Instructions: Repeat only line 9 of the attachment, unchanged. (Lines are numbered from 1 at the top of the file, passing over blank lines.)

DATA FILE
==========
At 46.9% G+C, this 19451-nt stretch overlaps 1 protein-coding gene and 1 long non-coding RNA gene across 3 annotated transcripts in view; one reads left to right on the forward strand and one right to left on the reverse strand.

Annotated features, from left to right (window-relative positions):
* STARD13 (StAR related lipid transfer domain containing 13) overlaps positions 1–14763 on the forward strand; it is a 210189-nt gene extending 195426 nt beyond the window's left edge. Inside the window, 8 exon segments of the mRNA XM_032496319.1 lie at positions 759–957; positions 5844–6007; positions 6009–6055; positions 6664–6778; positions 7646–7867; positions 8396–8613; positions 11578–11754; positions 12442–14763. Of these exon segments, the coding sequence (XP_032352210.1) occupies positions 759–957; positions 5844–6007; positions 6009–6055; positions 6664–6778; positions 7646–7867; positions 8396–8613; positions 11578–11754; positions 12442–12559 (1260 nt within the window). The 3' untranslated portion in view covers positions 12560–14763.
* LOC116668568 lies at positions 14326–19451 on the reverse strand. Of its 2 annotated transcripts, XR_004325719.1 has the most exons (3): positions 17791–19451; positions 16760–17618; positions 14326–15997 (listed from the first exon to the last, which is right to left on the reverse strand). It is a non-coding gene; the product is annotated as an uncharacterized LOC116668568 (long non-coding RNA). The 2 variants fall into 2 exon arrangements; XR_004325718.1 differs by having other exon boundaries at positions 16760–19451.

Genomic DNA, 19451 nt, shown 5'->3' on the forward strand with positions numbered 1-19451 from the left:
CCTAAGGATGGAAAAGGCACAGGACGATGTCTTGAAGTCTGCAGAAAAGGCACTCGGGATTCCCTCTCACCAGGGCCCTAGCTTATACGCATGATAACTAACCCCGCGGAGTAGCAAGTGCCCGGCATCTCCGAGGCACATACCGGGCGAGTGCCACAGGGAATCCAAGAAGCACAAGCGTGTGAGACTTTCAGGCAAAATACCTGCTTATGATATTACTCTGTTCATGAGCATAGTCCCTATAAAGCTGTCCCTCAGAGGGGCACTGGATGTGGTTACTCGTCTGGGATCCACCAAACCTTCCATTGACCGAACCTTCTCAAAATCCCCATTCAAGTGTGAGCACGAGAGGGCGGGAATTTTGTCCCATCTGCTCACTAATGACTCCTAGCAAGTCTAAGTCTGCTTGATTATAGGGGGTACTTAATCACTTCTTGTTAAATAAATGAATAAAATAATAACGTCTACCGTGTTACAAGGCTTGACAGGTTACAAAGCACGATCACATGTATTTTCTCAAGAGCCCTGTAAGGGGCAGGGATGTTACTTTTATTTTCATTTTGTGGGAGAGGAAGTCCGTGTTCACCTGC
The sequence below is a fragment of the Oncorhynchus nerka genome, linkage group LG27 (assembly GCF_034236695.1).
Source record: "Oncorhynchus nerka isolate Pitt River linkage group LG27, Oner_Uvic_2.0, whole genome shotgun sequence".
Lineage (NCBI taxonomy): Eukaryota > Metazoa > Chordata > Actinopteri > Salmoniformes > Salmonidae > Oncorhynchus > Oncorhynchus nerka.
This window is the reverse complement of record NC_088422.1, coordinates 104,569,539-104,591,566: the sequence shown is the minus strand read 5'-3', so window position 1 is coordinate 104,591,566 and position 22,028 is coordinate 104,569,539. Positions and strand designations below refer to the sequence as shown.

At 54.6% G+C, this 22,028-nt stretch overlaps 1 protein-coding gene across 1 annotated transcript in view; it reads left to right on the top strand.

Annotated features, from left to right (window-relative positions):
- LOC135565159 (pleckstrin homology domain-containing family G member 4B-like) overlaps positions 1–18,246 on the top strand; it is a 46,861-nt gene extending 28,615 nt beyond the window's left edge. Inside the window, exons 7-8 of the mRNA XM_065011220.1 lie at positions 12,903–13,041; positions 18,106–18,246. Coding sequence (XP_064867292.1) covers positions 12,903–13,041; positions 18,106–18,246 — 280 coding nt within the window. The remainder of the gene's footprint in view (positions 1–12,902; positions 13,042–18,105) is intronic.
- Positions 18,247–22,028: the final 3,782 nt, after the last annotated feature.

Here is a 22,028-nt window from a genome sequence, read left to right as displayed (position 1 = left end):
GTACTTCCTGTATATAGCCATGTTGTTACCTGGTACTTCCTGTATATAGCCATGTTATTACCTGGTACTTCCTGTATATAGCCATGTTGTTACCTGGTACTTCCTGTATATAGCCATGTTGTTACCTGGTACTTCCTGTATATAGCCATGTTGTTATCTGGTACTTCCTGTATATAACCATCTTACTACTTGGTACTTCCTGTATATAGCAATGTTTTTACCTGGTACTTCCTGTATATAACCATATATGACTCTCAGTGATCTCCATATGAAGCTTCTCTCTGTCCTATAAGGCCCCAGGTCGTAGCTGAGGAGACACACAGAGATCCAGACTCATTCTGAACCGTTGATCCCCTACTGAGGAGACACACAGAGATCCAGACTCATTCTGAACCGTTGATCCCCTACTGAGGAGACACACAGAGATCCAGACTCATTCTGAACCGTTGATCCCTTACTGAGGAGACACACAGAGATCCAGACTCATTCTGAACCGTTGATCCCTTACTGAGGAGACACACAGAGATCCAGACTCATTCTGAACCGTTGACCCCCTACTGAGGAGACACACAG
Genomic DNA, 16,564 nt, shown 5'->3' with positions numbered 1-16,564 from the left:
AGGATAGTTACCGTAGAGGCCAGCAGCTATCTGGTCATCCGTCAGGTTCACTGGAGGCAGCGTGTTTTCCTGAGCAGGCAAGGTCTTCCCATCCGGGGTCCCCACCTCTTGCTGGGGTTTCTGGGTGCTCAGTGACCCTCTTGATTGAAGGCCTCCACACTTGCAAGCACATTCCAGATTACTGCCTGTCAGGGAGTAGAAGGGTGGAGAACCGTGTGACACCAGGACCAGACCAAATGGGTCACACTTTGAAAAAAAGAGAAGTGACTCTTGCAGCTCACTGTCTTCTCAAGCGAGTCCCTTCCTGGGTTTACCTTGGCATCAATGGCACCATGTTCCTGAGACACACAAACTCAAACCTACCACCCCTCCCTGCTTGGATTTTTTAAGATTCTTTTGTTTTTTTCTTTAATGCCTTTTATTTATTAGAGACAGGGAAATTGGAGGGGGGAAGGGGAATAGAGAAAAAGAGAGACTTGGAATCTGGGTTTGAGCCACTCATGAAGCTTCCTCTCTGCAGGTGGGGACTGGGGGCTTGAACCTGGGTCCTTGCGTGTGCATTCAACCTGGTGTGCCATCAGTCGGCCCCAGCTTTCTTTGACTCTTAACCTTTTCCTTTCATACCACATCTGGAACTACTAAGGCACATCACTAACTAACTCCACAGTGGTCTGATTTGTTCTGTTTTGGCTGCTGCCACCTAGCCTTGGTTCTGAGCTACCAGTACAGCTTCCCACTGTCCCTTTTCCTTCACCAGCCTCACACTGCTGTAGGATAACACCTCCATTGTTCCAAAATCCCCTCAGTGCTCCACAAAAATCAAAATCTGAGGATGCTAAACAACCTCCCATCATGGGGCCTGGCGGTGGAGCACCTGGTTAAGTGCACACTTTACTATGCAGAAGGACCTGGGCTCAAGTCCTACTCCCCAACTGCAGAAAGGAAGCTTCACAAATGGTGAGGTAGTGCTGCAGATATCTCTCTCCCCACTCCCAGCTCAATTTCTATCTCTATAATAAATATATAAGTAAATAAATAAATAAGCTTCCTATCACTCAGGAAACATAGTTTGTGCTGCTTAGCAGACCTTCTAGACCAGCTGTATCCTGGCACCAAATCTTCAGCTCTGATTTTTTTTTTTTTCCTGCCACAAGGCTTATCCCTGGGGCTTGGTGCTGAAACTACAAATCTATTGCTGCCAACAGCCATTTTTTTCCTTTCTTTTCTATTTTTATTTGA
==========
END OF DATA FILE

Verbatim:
Lineage (NCBI taxonomy): Eukaryota > Metazoa > Chordata > Actinopteri > Salmoniformes > Salmonidae > Oncorhynchus > Oncorhynchus nerka.